All relationships—romantic or otherwise—will require compassion from you at some point because people are imperfect. We make mistakes. Often, we suffer from other’s mistakes. Learn how to show compassion now so that you can offer it freely to that special person.

6. Practice Communication

Do you know how to communicate with others? I should clarify here that talking and communicating are not the same thing. Talking is merely forming words that may or may not be understood. Communication is bridging the space between two people using words…sometimes.

We also use our bodies to communicate in ways that we aren’t aware of. But the focus of communication is connecting with another person.

Choose words that others can understand and respond to.

Express yourself in a way that encourages a response rather than stifling it with condescension or hostility.

Avoid phrasing that expresses passive aggression or unwillingness to listen.

And lastly, be aware of what your body language is communicating.

A friend once told me that she was prone to standing with her arms crossed in front of her: a position that made her feel more secure. But because she knew that others often understood this posture as an expression of close-mindedness, she found other ways to physically stabilize in a conversation.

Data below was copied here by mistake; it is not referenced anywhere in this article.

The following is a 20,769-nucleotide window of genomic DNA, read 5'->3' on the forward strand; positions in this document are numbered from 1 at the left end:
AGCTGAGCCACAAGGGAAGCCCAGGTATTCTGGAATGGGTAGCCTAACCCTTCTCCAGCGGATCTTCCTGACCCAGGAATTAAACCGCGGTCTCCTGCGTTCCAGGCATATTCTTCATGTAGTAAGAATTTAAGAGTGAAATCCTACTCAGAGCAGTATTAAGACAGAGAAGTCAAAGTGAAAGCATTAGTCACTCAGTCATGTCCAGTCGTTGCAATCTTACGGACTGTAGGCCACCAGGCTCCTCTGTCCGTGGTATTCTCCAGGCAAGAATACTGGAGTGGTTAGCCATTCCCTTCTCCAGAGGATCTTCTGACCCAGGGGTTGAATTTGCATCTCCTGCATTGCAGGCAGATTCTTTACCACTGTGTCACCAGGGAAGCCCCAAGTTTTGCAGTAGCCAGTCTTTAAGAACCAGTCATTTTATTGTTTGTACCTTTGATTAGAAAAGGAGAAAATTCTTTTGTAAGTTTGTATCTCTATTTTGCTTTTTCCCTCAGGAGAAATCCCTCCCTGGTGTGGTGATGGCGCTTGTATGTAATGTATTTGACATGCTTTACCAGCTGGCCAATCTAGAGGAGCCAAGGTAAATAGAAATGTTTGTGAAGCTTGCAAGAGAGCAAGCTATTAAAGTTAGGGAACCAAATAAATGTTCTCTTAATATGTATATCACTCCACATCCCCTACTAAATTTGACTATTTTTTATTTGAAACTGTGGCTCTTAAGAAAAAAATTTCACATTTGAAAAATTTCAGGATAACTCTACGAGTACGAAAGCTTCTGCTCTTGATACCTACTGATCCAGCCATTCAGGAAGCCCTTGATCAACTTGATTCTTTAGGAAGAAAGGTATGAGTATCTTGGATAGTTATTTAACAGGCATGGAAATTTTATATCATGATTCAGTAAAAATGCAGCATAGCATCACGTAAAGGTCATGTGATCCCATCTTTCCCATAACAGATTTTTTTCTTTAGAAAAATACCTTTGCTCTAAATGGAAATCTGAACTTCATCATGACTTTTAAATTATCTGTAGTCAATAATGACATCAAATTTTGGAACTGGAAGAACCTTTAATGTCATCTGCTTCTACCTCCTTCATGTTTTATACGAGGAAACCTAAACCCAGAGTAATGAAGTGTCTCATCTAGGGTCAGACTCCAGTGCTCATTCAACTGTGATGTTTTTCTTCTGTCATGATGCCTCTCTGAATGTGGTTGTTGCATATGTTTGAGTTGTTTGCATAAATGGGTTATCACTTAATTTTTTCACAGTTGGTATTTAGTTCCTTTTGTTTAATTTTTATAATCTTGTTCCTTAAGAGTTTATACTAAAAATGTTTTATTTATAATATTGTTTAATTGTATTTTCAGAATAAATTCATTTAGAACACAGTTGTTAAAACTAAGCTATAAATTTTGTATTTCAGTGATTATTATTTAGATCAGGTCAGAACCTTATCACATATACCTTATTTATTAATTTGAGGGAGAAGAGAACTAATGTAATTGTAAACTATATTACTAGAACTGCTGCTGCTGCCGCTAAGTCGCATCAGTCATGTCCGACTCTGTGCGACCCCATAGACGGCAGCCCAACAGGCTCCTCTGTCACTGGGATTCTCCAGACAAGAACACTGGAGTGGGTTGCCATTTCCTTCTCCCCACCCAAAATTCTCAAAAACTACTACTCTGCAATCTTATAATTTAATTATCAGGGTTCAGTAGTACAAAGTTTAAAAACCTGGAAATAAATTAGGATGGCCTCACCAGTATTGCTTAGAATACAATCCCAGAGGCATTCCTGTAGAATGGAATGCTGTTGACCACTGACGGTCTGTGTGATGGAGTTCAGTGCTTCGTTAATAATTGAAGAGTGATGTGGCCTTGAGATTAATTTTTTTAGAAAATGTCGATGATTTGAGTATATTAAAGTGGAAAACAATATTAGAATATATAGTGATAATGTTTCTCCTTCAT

Good communication is a lifelong pursuit, so why not get to work now? Practice initiating conversations that you’d rather avoid. Find areas of communication that you stumble in and strengthen them.

Yes, every individual communicates differently, and you will have to learn how to communicate with the person you end up dating. But practicing awareness of how you communicate and developing basic skills now will go a long way toward smoothing the process.

7. Develop Confidence

Do you second-guess every decision you make? Maybe you struggle with low self-esteem—so many of us do. You might be wondering what this has to do with being aware of others or having a healthy relationship, but I assure you it has everything to do with it.

I have struggled for years with a lack of confidence and low self-esteem: a struggle that makes it desperately hard to live with an awareness of others or have meaningful connections. It’s like trying to teach a swimming class when you yourself are socially intimidated and not sure of your own ability to stay above water.